The talk related to some ideas that we have discussed in class in regard to agency. The Egyptians made conscious actions to fight against a system that did not serve their needs. In the case of Rwanda we see that people have agency to make connections and find food so that they can support their families. The themes of agency, power, and space are often brought up when considering a high authoritarian state because of the nature of this type of government and the limited power of the people.

hidden agendas of an authoritarian state

By maggie on February 11, 2013

This week our class discussed in depth what we believe to be the definition of an authoritarian state. Authoritarian states are those whose governments have firm control over all organs of the state, including what is seen in the media and the state institutions. The government of an authoritarian state controls the information that the public receives within the state, as well as outside of it. They manage information to put themselves into a positive light. Discussing this definition after listening to Erin Jessee’s talk about her experience made Rwanda’s authoritarian government become real for me. I was able to see exactly how the government monitored Erin in her research. Erin mentioned that the government seems very open to researchers at first glance, yet once the subject of their research begins to turn political the government is quick to silence it. Because of this the view of Rwanda that the rest of the world gets is not entirely accurate. Many stories of restoring the country are coming directly from the government and are not reflecting the actuality of life in rural Rwanda for the majority of Rwandan citizens. Yet as Erin brought to our attention, there are not many people looking to delve deeper into the lives of Rwandans, and the select few who try are quickly stopped by the Rwandan government. There is not a large outcry in the Western world for information that leads any deeper to this country’s problems, and therefore very little will change about the accuracy of the information the outside world receives.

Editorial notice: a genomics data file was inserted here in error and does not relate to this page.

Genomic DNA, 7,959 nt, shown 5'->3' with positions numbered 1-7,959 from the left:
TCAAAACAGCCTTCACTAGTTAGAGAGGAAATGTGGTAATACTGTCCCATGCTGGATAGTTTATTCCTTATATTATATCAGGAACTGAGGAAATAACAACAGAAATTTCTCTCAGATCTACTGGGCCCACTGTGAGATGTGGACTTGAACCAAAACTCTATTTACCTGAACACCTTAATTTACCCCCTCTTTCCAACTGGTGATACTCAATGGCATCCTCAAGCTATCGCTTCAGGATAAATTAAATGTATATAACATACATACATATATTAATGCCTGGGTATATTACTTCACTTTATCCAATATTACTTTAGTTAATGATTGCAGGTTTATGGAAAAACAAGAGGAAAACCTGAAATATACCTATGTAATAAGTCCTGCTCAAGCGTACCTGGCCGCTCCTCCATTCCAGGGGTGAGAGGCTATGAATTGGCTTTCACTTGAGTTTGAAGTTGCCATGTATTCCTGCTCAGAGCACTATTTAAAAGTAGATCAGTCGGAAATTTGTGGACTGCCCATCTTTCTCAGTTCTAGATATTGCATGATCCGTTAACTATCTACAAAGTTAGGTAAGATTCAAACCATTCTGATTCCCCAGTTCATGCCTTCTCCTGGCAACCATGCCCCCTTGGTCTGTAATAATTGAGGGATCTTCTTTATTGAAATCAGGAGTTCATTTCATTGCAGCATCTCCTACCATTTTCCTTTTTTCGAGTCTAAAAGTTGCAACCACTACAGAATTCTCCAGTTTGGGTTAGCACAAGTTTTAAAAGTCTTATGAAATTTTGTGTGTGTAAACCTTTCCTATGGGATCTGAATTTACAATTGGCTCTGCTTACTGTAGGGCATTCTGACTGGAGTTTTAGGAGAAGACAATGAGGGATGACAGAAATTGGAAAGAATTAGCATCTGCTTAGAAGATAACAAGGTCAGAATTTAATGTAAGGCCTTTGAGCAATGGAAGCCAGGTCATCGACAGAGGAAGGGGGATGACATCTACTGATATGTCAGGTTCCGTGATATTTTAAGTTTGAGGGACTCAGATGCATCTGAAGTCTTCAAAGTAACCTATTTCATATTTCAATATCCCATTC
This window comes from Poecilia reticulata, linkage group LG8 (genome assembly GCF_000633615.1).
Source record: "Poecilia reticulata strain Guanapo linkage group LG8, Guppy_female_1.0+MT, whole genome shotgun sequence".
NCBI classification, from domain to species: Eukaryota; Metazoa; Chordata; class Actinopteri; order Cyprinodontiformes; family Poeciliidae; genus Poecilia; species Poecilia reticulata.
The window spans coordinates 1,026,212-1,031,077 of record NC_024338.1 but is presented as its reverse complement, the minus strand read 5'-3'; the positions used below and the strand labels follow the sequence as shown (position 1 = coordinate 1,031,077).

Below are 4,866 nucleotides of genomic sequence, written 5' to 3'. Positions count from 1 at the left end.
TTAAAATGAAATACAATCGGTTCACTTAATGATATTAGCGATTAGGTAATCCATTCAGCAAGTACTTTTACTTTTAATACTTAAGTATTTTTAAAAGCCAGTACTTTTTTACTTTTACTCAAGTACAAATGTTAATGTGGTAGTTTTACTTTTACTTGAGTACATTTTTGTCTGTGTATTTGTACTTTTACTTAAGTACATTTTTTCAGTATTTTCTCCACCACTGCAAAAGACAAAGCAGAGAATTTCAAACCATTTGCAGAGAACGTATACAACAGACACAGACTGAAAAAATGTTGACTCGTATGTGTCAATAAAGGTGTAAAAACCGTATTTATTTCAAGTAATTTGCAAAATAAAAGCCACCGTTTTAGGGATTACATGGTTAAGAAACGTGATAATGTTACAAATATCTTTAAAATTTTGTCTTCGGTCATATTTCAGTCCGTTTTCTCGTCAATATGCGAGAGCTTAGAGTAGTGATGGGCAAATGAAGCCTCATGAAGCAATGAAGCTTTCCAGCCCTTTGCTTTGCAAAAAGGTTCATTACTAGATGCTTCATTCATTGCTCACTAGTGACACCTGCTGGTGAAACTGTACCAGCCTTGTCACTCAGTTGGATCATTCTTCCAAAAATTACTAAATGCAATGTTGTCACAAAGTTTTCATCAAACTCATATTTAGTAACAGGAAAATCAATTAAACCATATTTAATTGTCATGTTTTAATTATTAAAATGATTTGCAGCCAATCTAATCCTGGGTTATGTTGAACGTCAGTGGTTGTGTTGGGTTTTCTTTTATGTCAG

Rwanda, the Great Lakes Region and the crisis in the DRC

By jeanpierre on February 11, 2013

This was a very interesting talk, which touched on the topics of the presence of the FDLR in the Kivu region, the RPF and accusations of it’s continued support to the M23 and also Rwanda’s involvement in the conflict in Kivu. The DRC conflict in the Kivus is not different from other conflicts that have occurred in countries like Sierra Leone, Chad, Ivory Coast and many others. Although the conflict foundational causes may be different whatsoever, I believe that any conflict can be resolved. Until outside countries have stopped facilitating this looting and exploitation of minerals from the DRC through torture and mistreatment of the Congolese people in the Kivus, this war will not end. At the lecture it was interesting to learn how Rwanda and neighboring countries, especially Uganda, paved way for their military presence in the DRC to be effective. Rwanda having the excuse of protecting its citizens from the threats posed by the FDLR after the 1994 genocide probably had arguably the easiest “entry” into the Kivu region. The conflict in the Kivu has served as a means to economically advance the countries involved in the conflict at the expense of 5.4 million deaths of the Congolese. Soon or later, if this conflict is not resolved, it won’t be only Rwanda, Uganda and neighboring countries involved in having some form of presence in the DRC but other beneficiaries will join in for whatever reasons.

I recently read an article from BBC that China had signed a contract with the DRC government which stated that China would give to the DRC $ 5 billion and in return China would own some of the diamond mines and set up companies to extract the diamond. Such a grant with strings attached to it, is what is going to keep this foreign presence in the DRC going and sooner or later the government will not only have no control of the Kivus but a possibility of much of the country ending up in the “outside hands”. Until the DRC government has decided to own the problem and seek ways to resolve it, DRC will go into history as a country once wealthy but was devastated over time. Although conflict resolution seems to be a difficult task, it is possible to carry out and successfully achieve once you own the problem in the first place. Unless the DRC government has come to realize that they own the problem and should not rely on any one to solve it for them, then the conflict will carry on and it might reach a point where it will be too late to be able to bring this mineral rich country back into the prosperous country that it used to be.


Twitter Update

By emily on February 11, 2013

I just wanted to post something I read on Twitter last night that pertains to the class.  The Rwandan Ministry of the Interior (@MINITER) posted a link yesterday to an article in The New Times Rwanda.  The Tweet reads “The task at hand for RPF cadres” and links to this article: http://www.newtimes.co.rw/news/index.php?i=15265&a=63752


The article details a meeting of the RPF during which the party talked about “political transition.”  Perhaps other people will have different readings, but it seemed to me that it was detailing how Kagame’s two terms will end in 2017 and how to address it.  The article paints Kagame in a positive light, indirectly quoting him by saying “He urged the RPF cadres to think about how to maintain stability and the pace of development but also factor in change.”  Despite this, most of the article seemed to push RPF members to start campaigning for a lift of the two-term ban currently in the constitution, saying at the end of the article that committed Rwandans must step up.  It ends like this: